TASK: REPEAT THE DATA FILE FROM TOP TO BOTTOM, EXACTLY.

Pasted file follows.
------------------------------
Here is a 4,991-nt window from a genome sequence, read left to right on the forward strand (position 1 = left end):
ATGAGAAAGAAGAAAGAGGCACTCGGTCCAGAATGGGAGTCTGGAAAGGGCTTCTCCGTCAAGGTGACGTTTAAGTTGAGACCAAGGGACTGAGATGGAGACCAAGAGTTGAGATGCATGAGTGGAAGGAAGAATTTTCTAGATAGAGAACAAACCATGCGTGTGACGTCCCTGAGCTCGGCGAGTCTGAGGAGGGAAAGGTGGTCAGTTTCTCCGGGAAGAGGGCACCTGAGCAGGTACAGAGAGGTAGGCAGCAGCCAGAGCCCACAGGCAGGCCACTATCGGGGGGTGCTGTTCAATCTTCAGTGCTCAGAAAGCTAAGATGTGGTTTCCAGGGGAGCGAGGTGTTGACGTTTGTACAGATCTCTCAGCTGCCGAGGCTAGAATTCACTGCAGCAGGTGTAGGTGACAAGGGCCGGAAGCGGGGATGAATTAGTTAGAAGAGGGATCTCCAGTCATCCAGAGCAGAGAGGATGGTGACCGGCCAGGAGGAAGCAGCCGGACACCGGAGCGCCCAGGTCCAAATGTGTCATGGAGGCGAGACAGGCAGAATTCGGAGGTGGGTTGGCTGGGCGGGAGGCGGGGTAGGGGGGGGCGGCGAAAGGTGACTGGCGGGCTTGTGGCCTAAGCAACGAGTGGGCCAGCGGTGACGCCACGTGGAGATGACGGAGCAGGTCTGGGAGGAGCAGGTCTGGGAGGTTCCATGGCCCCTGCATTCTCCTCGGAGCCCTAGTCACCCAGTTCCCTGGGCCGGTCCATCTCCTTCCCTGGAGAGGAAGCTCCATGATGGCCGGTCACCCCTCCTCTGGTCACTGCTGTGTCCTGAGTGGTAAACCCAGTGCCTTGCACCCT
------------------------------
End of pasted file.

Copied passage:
Here is a 4,991-nt window from a genome sequence, read left to right on the forward strand (position 1 = left end):
ATGAGAAAGAAGAAAGAGGCACTCGGTCCAGAATGGGAGTCTGGAAAGGGCTTCTCCGTCAAGGTGACGTTTAAGTTGAGACCAAGGGACTGAGATGGAGACCAAGAGTTGAGATGCATGAGTGGAAGGAAGAATTTTCTAGATAGAGAACAAACCATGCGTGTGACGTCCCTGAGCTCGGCGAGTCTGAGGAGGGAAAGGTGGTCAGTTTCTCCGGGAAGAGGGCACCTGAGCAGGTACAGAGAGGTAGGCAGCAGCCAGAGCCCACAGGCAGGCCACTATCGGGGGGTGCTGTTCAATCTTCAGTGCTCAGAAAGCTAAGATGTGGTTTCCAGGGGAGCGAGGTGTTGACGTTTGTACAGATCTCTCAGCTGCCGAGGCTAGAATTCACTGCAGCAGGTGTAGGTGACAAGGGCCGGAAGCGGGGATGAATTAGTTAGAAGAGGGATCTCCAGTCATCCAGAGCAGAGAGGATGGTGACCGGCCAGGAGGAAGCAGCCGGACACCGGAGCGCCCAGGTCCAAATGTGTCATGGAGGCGAGACAGGCAGAATTCGGAGGTGGGTTGGCTGGGCGGGAGGCGGGGTAGGGGGGGGCGGCGAAAGGTGACTGGCGGGCTTGTGGCCTAAGCAACGAGTGGGCCAGCGGTGACGCCACGTGGAGATGACGGAGCAGGTCTGGGAGGAGCAGGTCTGGGAGGTTCCATGGCCCCTGCATTCTCCTCGGAGCCCTAGTCACCCAGTTCCCTGGGCCGGTCCATCTCCTTCCCTGGAGAGGAAGCTCCATGATGGCCGGTCACCCCTCCTCTGGTCACTGCTGTGTCCTGAGTGGTAAACCCAGTGCCTTGCACCCT